The Yield is a long overdue inclusion in our bookclub. Winner of the 2020 Miles Franklin award, there’s no doubt that this book will become a true Aussie classic. And joining me to workshop this book is my great friend and fellow book worm Kate Walker! A mother of 3 and career girl, Kate grew up in Western NSW so brings a valuable perspective to our discussion. This is Kate’s 2nd appearance on the podcast after our chat about The Gentleman in Moscow by Amor Towles last year – a fabulous book BTW!
About Tara June Winch
Tara June Winch is a Wiradjuri writer based in Nantes France with her French husband and teenage daughter Lila.
The Yield is her 3rd book. In 2006, she released her first novel, Swallow The Air, which won several Australian literary awards. After a 10 year hiatus, she released After The Carnage which was positively received by many critics. The Yield is her third book and in addition to the Miles Franklin Award in 2020, it won The Prime Minister’s Literary Award.
She also wrote Carriberrie, an indigenous dance documentary, which screened at the 71st Cannes Film Festival in 2018. She was also mentored by Nobel Prize Winner Nigerian playwright Wole Soyinka as part of the prestigious Rolex Mentor and Protégé Arts Initiative.
The idea for the book came from her research for her first book Swallow the Air during which she stumbled across a Wiradjuri language class and a really thin A4 yellow dictionary had been recently published by Uncle Stan Grant Senior and the linguist John Rudder. She found this to be such a moving experience and wanted to explore the role lancguage can make to connect and heal however she didn’t feel that she did this enough in Swallow The Air do was determined to do so in The Yield.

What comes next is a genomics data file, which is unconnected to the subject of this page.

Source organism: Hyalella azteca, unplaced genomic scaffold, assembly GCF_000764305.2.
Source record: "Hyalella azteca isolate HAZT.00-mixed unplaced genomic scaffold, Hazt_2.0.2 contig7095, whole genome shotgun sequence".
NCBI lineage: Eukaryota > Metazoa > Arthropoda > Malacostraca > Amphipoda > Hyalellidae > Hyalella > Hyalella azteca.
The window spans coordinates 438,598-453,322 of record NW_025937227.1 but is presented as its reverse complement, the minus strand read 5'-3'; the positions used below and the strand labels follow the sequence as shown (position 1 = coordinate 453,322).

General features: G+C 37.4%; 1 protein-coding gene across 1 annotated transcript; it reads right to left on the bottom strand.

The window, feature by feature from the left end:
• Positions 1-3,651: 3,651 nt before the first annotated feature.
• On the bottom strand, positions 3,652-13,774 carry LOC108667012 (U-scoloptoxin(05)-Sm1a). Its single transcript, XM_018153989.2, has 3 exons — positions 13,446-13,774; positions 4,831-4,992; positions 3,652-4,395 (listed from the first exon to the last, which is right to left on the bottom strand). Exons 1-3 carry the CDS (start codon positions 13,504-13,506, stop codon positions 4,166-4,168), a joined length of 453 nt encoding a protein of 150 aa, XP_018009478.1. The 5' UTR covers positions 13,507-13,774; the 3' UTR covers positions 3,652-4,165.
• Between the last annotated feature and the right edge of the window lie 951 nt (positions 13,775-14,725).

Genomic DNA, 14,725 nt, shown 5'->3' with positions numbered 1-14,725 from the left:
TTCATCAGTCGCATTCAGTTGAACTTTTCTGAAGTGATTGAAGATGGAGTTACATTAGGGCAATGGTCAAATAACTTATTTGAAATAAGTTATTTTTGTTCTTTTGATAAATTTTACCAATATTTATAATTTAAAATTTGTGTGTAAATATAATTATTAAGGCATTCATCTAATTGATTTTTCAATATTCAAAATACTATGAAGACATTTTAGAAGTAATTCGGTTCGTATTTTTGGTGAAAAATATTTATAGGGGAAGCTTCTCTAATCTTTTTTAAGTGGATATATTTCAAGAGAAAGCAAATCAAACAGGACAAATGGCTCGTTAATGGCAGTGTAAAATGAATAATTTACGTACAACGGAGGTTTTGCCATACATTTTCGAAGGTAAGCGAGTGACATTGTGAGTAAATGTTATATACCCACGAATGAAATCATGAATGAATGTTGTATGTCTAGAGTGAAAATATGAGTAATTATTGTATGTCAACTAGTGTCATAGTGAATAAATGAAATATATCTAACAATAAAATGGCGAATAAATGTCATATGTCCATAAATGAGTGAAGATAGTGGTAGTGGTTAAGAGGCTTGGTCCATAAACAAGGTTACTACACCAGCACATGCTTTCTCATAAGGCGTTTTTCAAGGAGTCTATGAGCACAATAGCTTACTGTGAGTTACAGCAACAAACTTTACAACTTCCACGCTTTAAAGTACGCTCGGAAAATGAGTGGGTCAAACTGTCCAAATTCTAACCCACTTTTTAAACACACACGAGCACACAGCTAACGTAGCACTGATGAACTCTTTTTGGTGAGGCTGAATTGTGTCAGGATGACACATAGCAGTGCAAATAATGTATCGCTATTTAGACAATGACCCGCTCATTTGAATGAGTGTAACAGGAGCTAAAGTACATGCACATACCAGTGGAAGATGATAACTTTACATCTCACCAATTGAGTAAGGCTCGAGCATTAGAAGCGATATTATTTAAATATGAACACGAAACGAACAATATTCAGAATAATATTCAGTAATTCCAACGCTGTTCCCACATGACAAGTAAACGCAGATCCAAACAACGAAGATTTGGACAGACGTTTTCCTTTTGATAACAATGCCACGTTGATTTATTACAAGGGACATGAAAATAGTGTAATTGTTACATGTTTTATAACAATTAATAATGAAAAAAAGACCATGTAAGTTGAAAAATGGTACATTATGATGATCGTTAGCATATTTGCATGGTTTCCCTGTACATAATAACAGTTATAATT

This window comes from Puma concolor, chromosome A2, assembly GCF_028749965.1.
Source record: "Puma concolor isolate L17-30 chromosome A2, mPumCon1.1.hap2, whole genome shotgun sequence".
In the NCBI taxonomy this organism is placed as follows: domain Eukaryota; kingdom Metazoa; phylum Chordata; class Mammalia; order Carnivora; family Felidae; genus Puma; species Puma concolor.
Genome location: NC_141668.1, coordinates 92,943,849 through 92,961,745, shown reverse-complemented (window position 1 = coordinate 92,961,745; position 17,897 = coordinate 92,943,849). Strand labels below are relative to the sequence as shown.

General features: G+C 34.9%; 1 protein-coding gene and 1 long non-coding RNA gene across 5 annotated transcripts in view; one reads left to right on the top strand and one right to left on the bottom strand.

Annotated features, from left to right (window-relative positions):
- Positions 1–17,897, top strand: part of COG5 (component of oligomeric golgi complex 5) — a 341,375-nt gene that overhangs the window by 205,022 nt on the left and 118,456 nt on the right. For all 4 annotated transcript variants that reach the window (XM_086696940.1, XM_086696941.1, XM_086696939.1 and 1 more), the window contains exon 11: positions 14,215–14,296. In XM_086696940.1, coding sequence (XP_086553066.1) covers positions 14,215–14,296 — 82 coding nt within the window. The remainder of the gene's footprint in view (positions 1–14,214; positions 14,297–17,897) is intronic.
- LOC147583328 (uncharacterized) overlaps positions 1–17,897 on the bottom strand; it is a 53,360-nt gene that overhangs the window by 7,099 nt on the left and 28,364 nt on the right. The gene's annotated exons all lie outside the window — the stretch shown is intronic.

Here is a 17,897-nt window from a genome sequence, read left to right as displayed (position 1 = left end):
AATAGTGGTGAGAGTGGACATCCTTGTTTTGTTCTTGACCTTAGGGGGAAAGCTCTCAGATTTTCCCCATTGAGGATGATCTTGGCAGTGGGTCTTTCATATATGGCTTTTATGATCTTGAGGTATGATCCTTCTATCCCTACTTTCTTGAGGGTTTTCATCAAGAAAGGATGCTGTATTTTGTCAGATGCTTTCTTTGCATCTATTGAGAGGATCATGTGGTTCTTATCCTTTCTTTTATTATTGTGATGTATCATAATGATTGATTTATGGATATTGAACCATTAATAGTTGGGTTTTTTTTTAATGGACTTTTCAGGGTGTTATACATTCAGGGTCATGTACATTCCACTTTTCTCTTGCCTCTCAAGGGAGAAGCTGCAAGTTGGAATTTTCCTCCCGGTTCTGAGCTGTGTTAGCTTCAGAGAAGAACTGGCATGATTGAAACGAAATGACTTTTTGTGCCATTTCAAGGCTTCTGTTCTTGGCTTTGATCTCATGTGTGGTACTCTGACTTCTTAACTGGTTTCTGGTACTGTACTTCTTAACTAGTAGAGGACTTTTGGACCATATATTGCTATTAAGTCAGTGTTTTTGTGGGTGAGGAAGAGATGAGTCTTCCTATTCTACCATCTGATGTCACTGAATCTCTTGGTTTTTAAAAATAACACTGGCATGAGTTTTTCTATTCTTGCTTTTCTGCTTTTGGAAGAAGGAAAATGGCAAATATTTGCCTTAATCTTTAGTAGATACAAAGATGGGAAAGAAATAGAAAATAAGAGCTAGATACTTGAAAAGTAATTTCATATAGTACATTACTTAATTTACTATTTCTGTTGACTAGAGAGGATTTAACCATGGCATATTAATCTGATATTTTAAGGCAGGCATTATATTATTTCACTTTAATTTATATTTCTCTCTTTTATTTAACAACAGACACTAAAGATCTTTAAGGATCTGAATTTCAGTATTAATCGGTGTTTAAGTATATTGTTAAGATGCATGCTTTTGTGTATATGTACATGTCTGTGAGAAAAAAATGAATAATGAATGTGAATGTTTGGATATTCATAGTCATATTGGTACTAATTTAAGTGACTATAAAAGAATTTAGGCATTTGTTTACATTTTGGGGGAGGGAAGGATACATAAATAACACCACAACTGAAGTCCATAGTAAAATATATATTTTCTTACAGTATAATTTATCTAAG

About The Yield
The Yield is a beautifully written work of fiction told through three voices, in three narrative styles, across three time periods, that I have come to think of metaphorically as the past, present and future of Aboriginal culture. The first voice is August Gondiwindi, a young woman who is returning to her home town of Massacre Plains from London after the death of her grandfather. She learns that he had been compiling a dictionary of the Wiradjuri language, but it’s nowhere to be found. Meanwhile her widowed grandmother is being forced to pack up her home to make way for a huge mine. The 2nd voice is her grandfather, ‘Poppy’ Gondiwindi’, who is determined to pass on the language of his Wiradjuri people by writing a dictionary to preserve the language and memories of his life lived on Massacre Plains. A letter written by the German Lutheran Reverend Greenleaf in 1915 forms the 3rd narrative in the book. Reverend Greenleaf first established an Aboriginal mission in Massacre Plainsi and in the letters, describes his mission to help the Aborigines.
The Yield is a powerful read that at its core highlights the power, importance and healing ability of language. Winch’s ability to develop characters who are multi dimensional is a testament to her brilliant writing. This book also focuses a spotlight on the damage of intergenerational trauma, cultural dispossession and what belonging and home really mean.
Kate and I both enjoyed it. I did find it took 50 pages or so to adapt to the pace of the book but once I could see where it was going, I was all in! We both believe that this book has the ability to educate and change perceptions. Everyone needs to read it!
Check out the podcast below for our full discussion about this great book.
You can buy the book here.